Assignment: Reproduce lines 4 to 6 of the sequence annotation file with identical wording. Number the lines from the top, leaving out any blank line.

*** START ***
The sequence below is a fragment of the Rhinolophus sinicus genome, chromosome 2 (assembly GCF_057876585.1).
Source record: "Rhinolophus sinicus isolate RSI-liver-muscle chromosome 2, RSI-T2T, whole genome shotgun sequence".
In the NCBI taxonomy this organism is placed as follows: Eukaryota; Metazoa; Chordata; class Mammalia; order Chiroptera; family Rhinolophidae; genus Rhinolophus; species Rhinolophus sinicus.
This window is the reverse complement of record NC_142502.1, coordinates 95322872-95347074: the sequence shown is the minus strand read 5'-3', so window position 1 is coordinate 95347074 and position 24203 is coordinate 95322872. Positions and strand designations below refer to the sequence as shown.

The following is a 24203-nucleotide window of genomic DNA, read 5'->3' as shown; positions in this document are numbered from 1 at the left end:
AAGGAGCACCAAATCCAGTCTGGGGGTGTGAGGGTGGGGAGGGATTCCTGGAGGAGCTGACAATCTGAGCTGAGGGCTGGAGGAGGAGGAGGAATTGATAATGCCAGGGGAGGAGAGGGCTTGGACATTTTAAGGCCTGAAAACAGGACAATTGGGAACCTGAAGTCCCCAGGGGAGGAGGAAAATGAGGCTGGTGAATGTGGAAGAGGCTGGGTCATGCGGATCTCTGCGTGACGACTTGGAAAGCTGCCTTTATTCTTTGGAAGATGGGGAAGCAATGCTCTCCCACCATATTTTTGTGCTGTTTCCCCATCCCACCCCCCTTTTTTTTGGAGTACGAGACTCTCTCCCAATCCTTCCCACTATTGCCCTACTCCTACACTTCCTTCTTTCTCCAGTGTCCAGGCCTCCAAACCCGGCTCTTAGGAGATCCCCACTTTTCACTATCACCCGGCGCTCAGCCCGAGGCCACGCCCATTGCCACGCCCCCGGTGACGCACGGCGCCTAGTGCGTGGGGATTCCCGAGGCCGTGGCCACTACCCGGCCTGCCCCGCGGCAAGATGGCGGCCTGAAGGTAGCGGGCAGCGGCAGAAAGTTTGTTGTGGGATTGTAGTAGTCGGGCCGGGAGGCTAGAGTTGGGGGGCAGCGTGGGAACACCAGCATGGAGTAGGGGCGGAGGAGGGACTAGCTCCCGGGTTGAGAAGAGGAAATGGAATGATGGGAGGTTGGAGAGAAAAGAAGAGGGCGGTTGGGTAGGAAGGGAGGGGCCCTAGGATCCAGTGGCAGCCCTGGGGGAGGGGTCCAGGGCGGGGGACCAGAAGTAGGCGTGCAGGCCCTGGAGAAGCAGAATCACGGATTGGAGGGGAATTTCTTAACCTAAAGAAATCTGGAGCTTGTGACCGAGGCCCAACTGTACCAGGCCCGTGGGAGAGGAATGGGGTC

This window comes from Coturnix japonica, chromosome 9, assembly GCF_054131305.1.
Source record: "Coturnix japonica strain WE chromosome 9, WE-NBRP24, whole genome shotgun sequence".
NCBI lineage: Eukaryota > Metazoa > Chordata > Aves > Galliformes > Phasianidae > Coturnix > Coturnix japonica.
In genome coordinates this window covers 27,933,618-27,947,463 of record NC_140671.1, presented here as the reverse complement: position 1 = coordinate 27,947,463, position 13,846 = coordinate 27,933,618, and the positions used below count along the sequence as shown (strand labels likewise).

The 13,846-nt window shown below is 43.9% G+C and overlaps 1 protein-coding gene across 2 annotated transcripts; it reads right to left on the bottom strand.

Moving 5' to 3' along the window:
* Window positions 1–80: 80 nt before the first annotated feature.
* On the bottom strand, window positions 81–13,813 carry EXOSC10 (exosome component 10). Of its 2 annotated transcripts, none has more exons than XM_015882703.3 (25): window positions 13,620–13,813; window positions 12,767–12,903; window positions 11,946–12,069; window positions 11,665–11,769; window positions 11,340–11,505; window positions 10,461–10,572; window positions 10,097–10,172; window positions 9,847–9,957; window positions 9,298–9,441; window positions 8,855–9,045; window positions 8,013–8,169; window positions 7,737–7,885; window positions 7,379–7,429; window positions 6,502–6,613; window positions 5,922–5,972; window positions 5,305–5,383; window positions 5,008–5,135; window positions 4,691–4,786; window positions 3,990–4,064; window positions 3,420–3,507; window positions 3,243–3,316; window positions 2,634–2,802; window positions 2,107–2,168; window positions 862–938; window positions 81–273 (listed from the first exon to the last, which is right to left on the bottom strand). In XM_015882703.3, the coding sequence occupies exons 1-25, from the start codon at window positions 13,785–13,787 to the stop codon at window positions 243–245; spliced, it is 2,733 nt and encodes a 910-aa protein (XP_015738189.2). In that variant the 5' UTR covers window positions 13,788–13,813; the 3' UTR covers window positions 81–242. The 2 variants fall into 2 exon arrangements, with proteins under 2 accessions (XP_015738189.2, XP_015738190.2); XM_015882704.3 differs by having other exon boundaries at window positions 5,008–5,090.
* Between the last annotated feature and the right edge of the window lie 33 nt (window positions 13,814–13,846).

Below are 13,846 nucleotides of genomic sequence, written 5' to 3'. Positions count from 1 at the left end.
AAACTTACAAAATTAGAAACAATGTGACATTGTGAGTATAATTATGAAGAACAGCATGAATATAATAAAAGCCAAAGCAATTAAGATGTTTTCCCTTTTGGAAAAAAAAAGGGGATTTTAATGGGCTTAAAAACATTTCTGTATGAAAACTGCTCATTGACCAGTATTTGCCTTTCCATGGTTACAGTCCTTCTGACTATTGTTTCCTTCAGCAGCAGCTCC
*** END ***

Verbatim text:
This window is the reverse complement of record NC_142502.1, coordinates 95322872-95347074: the sequence shown is the minus strand read 5'-3', so window position 1 is coordinate 95347074 and position 24203 is coordinate 95322872. Positions and strand designations below refer to the sequence as shown.

The following is a 24203-nucleotide window of genomic DNA, read 5'->3' as shown; positions in this document are numbered from 1 at the left end:
AAGGAGCACCAAATCCAGTCTGGGGGTGTGAGGGTGGGGAGGGATTCCTGGAGGAGCTGACAATCTGAGCTGAGGGCTGGAGGAGGAGGAGGAATTGATAATGCCAGGGGAGGAGAGGGCTTGGACATTTTAAGGCCTGAAAACAGGACAATTGGGAACCTGAAGTCCCCAGGGGAGGAGGAAAATGAGGCTGGTGAATGTGGAAGAGGCTGGGTCATGCGGATCTCTGCGTGACGACTTGGAAAGCTGCCTTTATTCTTTGGAAGATGGGGAAGCAATGCTCTCCCACCATATTTTTGTGCTGTTTCCCCATCCCACCCCCCTTTTTTTTGGAGTACGAGACTCTCTCCCAATCCTTCCCACTATTGCCCTACTCCTACACTTCCTTCTTTCTCCAGTGTCCAGGCCTCCAAACCCGGCTCTTAGGAGATCCCCACTTTTCACTATCACCCGGCGCTCAGCCCGAGGCCACGCCCATTGCCACGCCCCCGGTGACGCACGGCGCCTAGTGCGTGGGGATTCCCGAGGCCGTGGCCACTACCCGGCCTGCCCCGCGGCAAGATGGCGGCCTGAAGGTAGCGGGCAGCGGCAGAAAGTTTGTTGTGGGATTGTAGTAGTCGGGCCGGGAGGCTAGAGTTGGGGGGCAGCGTGGGAACACCAGCATGGAGTAGGGGCGGAGGAGGGACTAGCTCCCGGGTTGAGAAGAGGAAATGGAATGATGGGAGGTTGGAGAGAAAAGAAGAGGGCGGTTGGGTAGGAAGGGAGGGGCCCTAGGATCCAGTGGCAGCCCTGGGGGAGGGGTCCAGGGCGGGGGACCAGAAGTAGGCGTGCAGGCCCTGGAGAAGCAGAATCACGGATTGGAGGGGAATTTCTTAACCTAAAGAAATCTGGAGCTTGTGACCGAGGCCCAACTGTACCAGGCCCGTGGGAGAGGAATGGGGTC